Thursday, May 14, 2009

The PEG in Thailand

Rushing into spring work here-- shiitake mushroom log inoculation, cutting firewood, field and garden work-- has given me time to sift my thoughts about the timber frame buildings I found in and around Chiang Mai and Lampang, Thailand.
There was an abundance of them and so many historic ones. It must have been amazing there when teak trees were in abundance and the houses were being constructed by craftsmen using timber frame joinery from that resilient wood. Joinery that I have not seen here in Canada or the USA, but nevertheless, different forms of tenons, mortises, scarf joints for long timbers, braces, all pegged with a hardwood I didn’t know. And then the adze marks, just like here, but made there by skilled hands hundreds of years before we even came to what is now Grey and Bruce County in Ontario’s Georgian Bay/Huron Lake region. I was thrilled when I saw this on the outside wall of a 400 year old temple that was being renovated. And a wooden PEG on another temple where the outside timbers were exposed due to repair.
Richard, our friend who also came to Thailand with Lillian and I, did kid me a bit that I got excited about adze marks on old wooden beams and finding pegs in timbers, but, oh it was everything for me.
The century old teak house residences that have survived, either as a museum or built by a person of means, were all wood. And I mean everything from the walls, floors, ceilings and outside porches. All a deep, luxurious colour red of the teak, resilient to wind and water for decades, even the monsoons of late summer.
Our timber frames here in the snow farm belts, had to withstand just as extreme weather-- blizzards, wind and rain, and withstood the test just as well I think. No, the most dangerous enemy of historic buildings is not weather—but us. But, I’ll talk about that some other time.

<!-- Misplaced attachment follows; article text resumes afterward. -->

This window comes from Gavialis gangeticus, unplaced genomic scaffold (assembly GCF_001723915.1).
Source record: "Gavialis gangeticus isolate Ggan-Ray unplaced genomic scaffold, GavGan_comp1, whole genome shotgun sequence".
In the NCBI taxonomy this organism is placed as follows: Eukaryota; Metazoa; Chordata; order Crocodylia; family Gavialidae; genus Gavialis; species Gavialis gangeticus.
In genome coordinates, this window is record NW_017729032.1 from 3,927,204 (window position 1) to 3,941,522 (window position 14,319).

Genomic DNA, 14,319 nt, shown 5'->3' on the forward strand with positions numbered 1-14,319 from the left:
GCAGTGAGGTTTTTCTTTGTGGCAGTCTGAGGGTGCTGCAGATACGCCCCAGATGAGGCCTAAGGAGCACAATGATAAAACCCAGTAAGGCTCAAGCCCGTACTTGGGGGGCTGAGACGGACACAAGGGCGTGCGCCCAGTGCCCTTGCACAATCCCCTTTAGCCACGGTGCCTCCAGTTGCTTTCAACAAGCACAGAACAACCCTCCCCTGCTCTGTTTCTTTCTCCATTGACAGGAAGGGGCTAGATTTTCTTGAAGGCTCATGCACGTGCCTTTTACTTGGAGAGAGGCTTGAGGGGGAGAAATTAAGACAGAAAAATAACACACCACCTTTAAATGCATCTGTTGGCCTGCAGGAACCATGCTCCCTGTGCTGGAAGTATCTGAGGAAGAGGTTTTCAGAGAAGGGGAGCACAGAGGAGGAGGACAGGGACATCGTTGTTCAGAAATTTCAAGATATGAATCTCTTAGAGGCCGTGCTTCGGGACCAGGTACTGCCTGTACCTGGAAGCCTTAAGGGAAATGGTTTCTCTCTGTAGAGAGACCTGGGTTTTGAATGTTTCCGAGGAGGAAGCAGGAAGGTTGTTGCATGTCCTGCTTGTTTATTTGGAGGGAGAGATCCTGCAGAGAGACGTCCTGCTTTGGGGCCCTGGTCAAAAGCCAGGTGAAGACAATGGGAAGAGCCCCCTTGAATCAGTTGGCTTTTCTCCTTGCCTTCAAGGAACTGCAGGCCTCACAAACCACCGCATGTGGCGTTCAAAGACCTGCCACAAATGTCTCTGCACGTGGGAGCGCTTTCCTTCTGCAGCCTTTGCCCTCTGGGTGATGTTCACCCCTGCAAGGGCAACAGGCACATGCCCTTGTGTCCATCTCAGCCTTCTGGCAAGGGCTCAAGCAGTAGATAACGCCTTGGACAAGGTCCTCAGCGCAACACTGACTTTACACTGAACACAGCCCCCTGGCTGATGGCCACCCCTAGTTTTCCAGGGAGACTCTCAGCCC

Even with Thai governments of the time having protectionist practices for its immense forests, the outside world, China at the beginning and England later bought out the lumber and created such a demand that by the 1950’s, it was all mostly gone. But, wow, the wooden buildings from that 500-year era of building is still to be seen from the hundreds of incredible column temples dating back centuries, to the small city downtowns lined with century-old two-story wooden row buildings.
In Chiang Mai I discovered that along the river were some of the oldest and most preserved historic teak buildings. At Wat Kate I found an old teak temple, in rough shape holding not the statue of Buddha anymore but a museum of just about everything—from Thai lettered Underwood typewriters and radios to amazing silk cloths and old hand tools and hundreds of other relics. Plus hundreds of old black and white photos all nicely pinned up on boards. I went there three times!
In the famous river districts of the towns of Lamphum, and especially in Lampang, a small city about 100 kilometers away from Chiang Mai there were rows and rows of 100 year-old wooden 2 and 3 story building with store fronts on the street level still preserved and being lived in. Most of the buildings are like our post and beam style using smaller beams and some regular 2x4 lumber. The second and third floors were residences with long wavy balconies filled with laundry hanging on inner lines, plants overflowing below the rails and people sitting and talking. The bottom of the buildings, which were protected from rain by the balconies above, had rows and rows of louvered wooden doors opening as stores during the day.
There is lots more, but I have a good idea now of what each day would look like for a week-long timber frame and historic building tour of the area, and am working on shaping that tour to a nice workable form.
But today it’s spring work here on the farm, so much green.

No comments: